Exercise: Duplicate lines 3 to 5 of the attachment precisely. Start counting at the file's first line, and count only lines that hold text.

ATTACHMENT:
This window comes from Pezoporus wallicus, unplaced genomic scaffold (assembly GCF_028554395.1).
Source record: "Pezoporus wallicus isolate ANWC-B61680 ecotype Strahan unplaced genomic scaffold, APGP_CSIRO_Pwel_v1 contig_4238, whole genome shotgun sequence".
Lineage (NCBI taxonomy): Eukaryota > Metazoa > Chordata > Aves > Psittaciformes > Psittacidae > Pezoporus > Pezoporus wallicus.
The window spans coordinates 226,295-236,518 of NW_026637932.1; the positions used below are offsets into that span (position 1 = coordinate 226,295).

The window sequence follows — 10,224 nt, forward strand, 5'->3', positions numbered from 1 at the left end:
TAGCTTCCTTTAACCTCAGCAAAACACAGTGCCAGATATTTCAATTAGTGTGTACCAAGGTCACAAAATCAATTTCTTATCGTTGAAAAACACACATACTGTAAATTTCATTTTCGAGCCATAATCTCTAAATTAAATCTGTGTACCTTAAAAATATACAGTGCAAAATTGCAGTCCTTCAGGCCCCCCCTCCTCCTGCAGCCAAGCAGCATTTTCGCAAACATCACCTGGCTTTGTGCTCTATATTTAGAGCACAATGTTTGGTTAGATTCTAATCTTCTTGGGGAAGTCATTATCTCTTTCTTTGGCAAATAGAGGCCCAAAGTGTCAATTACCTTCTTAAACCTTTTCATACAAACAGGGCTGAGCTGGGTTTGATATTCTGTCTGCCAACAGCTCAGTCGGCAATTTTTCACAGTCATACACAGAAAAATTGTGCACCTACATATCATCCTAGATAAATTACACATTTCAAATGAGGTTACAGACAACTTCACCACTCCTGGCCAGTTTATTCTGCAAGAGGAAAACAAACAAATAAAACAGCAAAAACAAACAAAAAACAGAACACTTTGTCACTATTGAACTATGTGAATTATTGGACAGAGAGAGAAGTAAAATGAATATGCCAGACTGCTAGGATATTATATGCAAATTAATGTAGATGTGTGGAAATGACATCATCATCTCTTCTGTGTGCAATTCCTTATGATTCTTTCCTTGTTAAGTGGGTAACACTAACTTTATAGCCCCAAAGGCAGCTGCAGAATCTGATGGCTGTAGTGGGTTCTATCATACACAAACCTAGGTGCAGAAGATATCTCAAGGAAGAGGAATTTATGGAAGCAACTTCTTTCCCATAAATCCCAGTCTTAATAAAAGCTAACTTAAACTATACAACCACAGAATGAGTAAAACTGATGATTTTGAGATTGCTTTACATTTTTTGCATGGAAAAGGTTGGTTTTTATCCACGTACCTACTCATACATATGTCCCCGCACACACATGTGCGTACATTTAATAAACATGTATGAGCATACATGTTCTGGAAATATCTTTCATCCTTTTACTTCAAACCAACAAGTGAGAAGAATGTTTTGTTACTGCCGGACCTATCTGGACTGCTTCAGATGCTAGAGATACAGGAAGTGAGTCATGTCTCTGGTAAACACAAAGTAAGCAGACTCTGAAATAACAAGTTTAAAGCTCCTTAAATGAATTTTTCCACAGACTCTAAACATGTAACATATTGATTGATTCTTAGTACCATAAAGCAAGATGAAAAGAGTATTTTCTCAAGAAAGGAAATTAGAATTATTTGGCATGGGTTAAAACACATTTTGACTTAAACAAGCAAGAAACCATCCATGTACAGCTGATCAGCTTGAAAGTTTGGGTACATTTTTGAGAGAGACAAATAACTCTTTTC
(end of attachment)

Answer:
Lineage (NCBI taxonomy): Eukaryota > Metazoa > Chordata > Aves > Psittaciformes > Psittacidae > Pezoporus > Pezoporus wallicus.
The window spans coordinates 226,295-236,518 of NW_026637932.1; the positions used below are offsets into that span (position 1 = coordinate 226,295).

The window sequence follows — 10,224 nt, forward strand, 5'->3', positions numbered from 1 at the left end: